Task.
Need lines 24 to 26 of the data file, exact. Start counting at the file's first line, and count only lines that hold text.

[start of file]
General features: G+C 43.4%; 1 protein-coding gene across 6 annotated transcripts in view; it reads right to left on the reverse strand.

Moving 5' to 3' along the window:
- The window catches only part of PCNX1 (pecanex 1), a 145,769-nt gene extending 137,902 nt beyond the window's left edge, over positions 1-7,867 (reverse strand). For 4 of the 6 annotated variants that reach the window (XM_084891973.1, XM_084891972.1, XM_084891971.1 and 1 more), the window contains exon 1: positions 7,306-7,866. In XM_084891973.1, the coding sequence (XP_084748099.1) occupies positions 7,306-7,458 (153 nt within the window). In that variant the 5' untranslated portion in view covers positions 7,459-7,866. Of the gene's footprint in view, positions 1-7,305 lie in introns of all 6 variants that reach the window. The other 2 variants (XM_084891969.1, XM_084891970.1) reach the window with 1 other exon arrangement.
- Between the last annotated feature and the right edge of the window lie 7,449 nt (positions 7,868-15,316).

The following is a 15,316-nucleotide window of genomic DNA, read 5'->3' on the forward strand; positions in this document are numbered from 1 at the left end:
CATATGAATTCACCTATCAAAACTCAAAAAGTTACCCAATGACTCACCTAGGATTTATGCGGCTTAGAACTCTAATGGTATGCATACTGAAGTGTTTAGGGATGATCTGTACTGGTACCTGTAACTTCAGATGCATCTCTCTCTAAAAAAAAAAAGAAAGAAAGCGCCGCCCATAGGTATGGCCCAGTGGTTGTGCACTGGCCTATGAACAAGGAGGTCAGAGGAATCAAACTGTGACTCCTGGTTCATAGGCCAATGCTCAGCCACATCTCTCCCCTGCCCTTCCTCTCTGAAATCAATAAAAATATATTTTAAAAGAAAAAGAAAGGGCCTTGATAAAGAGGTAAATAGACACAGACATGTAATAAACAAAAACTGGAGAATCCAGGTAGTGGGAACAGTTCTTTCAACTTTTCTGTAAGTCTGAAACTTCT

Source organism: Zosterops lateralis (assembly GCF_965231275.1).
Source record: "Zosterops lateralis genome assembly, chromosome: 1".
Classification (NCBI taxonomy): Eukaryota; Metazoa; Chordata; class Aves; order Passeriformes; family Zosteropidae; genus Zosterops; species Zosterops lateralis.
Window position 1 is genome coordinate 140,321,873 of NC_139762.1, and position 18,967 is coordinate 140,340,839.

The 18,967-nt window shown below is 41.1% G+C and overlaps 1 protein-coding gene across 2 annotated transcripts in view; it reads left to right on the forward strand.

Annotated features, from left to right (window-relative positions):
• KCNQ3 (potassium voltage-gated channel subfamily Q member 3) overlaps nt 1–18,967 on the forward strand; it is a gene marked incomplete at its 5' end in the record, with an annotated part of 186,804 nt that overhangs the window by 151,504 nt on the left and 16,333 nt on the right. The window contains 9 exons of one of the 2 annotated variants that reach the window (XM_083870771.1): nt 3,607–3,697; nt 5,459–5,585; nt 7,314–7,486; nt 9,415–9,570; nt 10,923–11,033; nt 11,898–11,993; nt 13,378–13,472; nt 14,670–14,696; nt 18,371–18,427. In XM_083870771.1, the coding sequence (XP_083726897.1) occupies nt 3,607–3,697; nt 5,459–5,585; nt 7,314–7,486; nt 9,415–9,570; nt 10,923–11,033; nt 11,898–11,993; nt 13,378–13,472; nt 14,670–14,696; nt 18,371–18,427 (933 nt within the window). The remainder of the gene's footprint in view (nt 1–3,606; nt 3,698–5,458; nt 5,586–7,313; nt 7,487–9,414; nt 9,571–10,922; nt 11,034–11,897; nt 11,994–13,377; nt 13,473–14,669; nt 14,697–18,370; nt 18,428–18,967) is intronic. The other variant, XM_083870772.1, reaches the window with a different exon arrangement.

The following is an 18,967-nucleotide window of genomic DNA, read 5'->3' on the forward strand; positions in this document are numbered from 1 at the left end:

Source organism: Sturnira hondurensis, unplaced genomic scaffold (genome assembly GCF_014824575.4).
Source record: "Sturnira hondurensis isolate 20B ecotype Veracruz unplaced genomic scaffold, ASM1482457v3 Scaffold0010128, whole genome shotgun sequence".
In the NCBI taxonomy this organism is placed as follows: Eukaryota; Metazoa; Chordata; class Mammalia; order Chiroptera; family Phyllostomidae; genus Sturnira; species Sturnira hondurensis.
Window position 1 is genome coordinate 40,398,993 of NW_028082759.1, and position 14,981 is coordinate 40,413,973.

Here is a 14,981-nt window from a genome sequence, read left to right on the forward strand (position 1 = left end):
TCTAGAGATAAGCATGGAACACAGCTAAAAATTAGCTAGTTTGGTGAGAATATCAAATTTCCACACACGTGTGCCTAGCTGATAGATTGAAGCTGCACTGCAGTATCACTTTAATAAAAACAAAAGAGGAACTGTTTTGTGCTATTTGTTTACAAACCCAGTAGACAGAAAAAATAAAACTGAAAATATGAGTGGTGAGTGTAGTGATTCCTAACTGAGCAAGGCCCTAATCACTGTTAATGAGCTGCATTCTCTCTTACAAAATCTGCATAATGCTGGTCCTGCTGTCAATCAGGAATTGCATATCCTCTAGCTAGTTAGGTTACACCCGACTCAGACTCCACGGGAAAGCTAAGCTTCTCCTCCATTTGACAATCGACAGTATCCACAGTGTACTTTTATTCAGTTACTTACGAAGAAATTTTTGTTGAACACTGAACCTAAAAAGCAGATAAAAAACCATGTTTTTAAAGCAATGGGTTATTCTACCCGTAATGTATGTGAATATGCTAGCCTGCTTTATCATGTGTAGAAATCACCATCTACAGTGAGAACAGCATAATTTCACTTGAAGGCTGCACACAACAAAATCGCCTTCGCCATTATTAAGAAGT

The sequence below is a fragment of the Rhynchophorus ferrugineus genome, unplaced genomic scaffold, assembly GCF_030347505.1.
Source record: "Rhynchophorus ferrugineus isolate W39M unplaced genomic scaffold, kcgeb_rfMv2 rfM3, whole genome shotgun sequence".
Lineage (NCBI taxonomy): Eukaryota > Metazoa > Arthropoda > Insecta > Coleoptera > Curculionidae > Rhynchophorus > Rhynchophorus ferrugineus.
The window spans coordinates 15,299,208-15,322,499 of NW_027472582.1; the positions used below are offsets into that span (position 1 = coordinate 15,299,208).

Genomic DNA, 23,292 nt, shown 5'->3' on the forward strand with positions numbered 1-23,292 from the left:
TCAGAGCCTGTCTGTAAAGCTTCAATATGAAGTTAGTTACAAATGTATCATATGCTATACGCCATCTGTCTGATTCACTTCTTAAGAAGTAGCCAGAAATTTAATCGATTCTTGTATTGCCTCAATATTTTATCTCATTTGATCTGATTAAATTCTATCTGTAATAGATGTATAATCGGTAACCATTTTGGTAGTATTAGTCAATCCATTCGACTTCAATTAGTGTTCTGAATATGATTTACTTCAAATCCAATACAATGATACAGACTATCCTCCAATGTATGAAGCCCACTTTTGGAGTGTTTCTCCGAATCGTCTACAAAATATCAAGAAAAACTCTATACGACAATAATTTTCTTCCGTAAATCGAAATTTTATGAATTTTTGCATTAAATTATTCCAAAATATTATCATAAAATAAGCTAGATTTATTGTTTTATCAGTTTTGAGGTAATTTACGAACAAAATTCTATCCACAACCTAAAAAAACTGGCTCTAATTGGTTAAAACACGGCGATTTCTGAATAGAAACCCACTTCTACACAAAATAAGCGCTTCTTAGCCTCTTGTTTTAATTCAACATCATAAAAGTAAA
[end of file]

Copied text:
The window spans coordinates 15,299,208-15,322,499 of NW_027472582.1; the positions used below are offsets into that span (position 1 = coordinate 15,299,208).

Genomic DNA, 23,292 nt, shown 5'->3' on the forward strand with positions numbered 1-23,292 from the left:
TCAGAGCCTGTCTGTAAAGCTTCAATATGAAGTTAGTTACAAATGTATCATATGCTATACGCCATCTGTCTGATTCACTTCTTAAGAAGTAGCCAGAAATTTAATCGATTCTTGTATTGCCTCAATATTTTATCTCATTTGATCTGATTAAATTCTATCTGTAATAGATGTATAATCGGTAACCATTTTGGTAGTATTAGTCAATCCATTCGACTTCAATTAGTGTTCTGAATATGATTTACTTCAAATCCAATACAATGATACAGACTATCCTCCAATGTATGAAGCCCACTTTTGGAGTGTTTCTCCGAATCGTCTACAAAATATCAAGAAAAACTCTATACGACAATAATTTTCTTCCGTAAATCGAAATTTTATGAATTTTTGCATTAAATTATTCCAAAATATTATCATAAAATAAGCTAGATTTATTGTTTTATCAGTTTTGAGGTAATTTACGAACAAAATTCTATCCACAACCTAAAAAAACTGGCTCTAATTGGTTAAAACACGGCGATTTCTGAATAGAAACCCACTTCTACACAAAATAAGCGCTTCTTAGCCTCTTGTTTTAATTCAACATCATAAAAGTAAA